Elwood 5566

A Little 'Outing'

Posted in Comparative, Gender by 노강호 on April 9, 2010

Not suitable for Pumpkin people

I don’t want to turn this blog into a critique and rant about that shitty country from which I come, namely the UK. I have already expended considerable resources writing the backbone of two books focusing on my experiences of both British education and British culture. When faced with new experiences, especially ones culturally orientated, it is difficult, if not impossible,  not to relate them to the culture with which you are most familiar.  I’m not particularly bothered about accusations of being a ‘kimcheerleader,’ I have lived long enough and had enough experiences to have confidence in my opinions though I’m may not always be right. I am unashamedly a Koreaphile and reaching this acknowledgment has grown out of my relationship with Korea. Unlike a patriotic stance, which is conferred simply by being born in a country, my allegiance may change and won’t remain static and nonjudgmental. There is nothing particularly wrong with patriotism until it suggests that those who are not  are inferior, mistaken, or traitorous.  I prefer to give my loyalty to that I find most rewarding, especially in terms of quality of life. Why else would I elect to work thousands of miles from home for a salary inferior to that I could earn in Britain as a high school teacher.  Despite all the flaws with Korean society, and there are many, I have much greater respect and admiration for this small country than I do for washed out Britain. We might have a monarchy and an intriguing past, but Britain is a dirty, insular country whose once proud, if not questionable history and culture, is currently being swept aside in a politically correct invasion that condemns anything British while humbling before everything alien. The country for which I served fourteen years in the military forces, is now ruled by the values of the lowest strata of society and if you take any pride in something British or English you are a racist. Celebrate Christmas and you are suspect but come Hanukkah or Diwali and you can  light your candles with pride and everyone has to be reverent. Every cultural import into Britain has been canonised while the native culture is systematically demonized.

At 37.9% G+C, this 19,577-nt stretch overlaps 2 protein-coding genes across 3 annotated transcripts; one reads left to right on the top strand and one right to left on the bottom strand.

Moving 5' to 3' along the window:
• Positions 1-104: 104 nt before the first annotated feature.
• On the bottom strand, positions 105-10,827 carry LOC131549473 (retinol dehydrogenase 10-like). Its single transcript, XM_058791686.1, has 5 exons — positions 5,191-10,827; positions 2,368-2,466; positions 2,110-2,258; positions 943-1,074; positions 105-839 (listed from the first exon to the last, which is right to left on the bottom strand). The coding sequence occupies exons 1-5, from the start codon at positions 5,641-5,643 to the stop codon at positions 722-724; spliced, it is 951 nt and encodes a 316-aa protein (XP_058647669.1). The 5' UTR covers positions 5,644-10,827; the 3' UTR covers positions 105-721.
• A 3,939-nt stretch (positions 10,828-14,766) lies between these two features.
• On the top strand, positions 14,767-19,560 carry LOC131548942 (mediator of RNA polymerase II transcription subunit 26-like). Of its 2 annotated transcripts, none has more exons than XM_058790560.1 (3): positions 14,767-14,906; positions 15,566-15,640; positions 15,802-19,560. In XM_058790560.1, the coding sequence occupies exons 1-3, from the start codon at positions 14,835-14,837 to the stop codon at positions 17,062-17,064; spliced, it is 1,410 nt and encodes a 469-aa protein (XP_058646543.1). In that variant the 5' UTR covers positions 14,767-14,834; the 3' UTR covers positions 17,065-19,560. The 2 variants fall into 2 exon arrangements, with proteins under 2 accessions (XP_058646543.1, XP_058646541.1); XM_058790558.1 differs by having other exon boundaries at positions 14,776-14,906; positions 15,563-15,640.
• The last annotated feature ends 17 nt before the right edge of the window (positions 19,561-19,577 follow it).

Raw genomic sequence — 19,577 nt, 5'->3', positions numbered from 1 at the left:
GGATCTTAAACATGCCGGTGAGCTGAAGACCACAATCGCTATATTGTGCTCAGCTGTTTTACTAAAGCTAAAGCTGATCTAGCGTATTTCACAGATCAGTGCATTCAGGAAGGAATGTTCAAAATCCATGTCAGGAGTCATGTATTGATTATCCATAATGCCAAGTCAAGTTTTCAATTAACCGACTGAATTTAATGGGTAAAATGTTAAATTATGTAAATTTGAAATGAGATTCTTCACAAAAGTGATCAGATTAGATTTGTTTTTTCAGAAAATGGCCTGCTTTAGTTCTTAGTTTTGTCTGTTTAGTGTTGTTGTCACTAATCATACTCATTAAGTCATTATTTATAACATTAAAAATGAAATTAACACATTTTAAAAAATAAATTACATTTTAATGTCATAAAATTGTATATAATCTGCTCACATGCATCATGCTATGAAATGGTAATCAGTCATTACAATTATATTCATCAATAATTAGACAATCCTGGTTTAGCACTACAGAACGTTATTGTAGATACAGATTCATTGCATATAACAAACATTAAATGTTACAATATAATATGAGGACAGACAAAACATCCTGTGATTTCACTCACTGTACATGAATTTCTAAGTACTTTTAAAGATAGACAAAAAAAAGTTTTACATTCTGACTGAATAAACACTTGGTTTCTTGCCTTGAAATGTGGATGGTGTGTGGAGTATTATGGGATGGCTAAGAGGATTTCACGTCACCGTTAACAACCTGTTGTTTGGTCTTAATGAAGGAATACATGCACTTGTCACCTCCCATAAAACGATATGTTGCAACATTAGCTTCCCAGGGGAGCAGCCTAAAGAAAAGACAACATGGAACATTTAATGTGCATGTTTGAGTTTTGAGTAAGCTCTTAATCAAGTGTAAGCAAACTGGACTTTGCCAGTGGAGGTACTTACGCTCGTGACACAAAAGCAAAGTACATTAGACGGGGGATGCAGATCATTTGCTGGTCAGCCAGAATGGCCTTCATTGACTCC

Recently, I was reading a post on Chris Backe’s AKA, Chris in Korea, in which readers were asked to respond to a photograph. ‘Are you racist?’ Chris asks. The post was interesting and sparked some lively commentary but what amused  me most was that before I had even read the article, I had judged the photo, ‘typically British!’   Indeed, by British standards, and talking as an ex-squaddie,  the photo was somewhat tame; nice pair of shoes, looks like his pants (not jeans), are pressed and a clean white shirt! The chances, are if I met this guy when sober, assuming of course, he is pissed, he’d probably be a decent chap. Hang around Daegu even at past midnight and kids from school,  in uniform, are still to be seen going home from the hagwons, study rooms and even high schools.  In my home town, Crappy Colchester, many adults avoid the town and that’s early evening! Pissed up people in the gutter, predominantly the same age as Korean high school students, puking and fighting on the streets,  are now a common site in most British towns and a point of  social and political concern. The ‘pissed up’  includes, pissing in public, fighting , vandalism and general anti-social behaviour all of which are menacing. Most unpleasant is a tension which pervades town centers and many other places, throughout most of the day, though specifically at night and which is the result of uniquely British form of  aggression.


Is Korea making you racist? (from AKA Chris in Korea)